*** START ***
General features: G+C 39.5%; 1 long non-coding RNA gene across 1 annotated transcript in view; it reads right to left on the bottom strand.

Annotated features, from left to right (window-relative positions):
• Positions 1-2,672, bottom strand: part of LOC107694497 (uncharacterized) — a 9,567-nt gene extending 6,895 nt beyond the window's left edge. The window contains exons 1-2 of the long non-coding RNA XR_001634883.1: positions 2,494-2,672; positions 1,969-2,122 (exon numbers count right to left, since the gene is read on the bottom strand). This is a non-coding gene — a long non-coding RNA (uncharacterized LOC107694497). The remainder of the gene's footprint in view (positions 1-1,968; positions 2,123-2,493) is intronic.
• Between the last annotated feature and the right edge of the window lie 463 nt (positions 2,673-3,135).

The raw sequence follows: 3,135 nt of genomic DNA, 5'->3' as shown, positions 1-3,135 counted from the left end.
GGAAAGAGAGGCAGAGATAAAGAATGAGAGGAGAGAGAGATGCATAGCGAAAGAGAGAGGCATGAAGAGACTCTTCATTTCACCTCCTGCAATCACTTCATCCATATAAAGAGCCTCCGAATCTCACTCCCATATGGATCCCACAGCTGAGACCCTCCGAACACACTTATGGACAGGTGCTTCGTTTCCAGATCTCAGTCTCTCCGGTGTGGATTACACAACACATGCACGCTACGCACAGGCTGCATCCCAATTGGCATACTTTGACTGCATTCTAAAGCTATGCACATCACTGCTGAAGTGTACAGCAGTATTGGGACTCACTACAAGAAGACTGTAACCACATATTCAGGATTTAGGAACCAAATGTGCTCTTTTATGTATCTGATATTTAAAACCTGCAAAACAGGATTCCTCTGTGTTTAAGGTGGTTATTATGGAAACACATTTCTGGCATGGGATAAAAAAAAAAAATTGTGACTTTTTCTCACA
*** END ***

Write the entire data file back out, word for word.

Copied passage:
General features: G+C 39.5%; 1 long non-coding RNA gene across 1 annotated transcript in view; it reads right to left on the bottom strand.

Annotated features, from left to right (window-relative positions):
• Positions 1-2,672, bottom strand: part of LOC107694497 (uncharacterized) — a 9,567-nt gene extending 6,895 nt beyond the window's left edge. The window contains exons 1-2 of the long non-coding RNA XR_001634883.1: positions 2,494-2,672; positions 1,969-2,122 (exon numbers count right to left, since the gene is read on the bottom strand). This is a non-coding gene — a long non-coding RNA (uncharacterized LOC107694497). The remainder of the gene's footprint in view (positions 1-1,968; positions 2,123-2,493) is intronic.
• Between the last annotated feature and the right edge of the window lie 463 nt (positions 2,673-3,135).

The raw sequence follows: 3,135 nt of genomic DNA, 5'->3' as shown, positions 1-3,135 counted from the left end.
GGAAAGAGAGGCAGAGATAAAGAATGAGAGGAGAGAGAGATGCATAGCGAAAGAGAGAGGCATGAAGAGACTCTTCATTTCACCTCCTGCAATCACTTCATCCATATAAAGAGCCTCCGAATCTCACTCCCATATGGATCCCACAGCTGAGACCCTCCGAACACACTTATGGACAGGTGCTTCGTTTCCAGATCTCAGTCTCTCCGGTGTGGATTACACAACACATGCACGCTACGCACAGGCTGCATCCCAATTGGCATACTTTGACTGCATTCTAAAGCTATGCACATCACTGCTGAAGTGTACAGCAGTATTGGGACTCACTACAAGAAGACTGTAACCACATATTCAGGATTTAGGAACCAAATGTGCTCTTTTATGTATCTGATATTTAAAACCTGCAAAACAGGATTCCTCTGTGTTTAAGGTGGTTATTATGGAAACACATTTCTGGCATGGGATAAAAAAAAAAAATTGTGACTTTTTCTCACA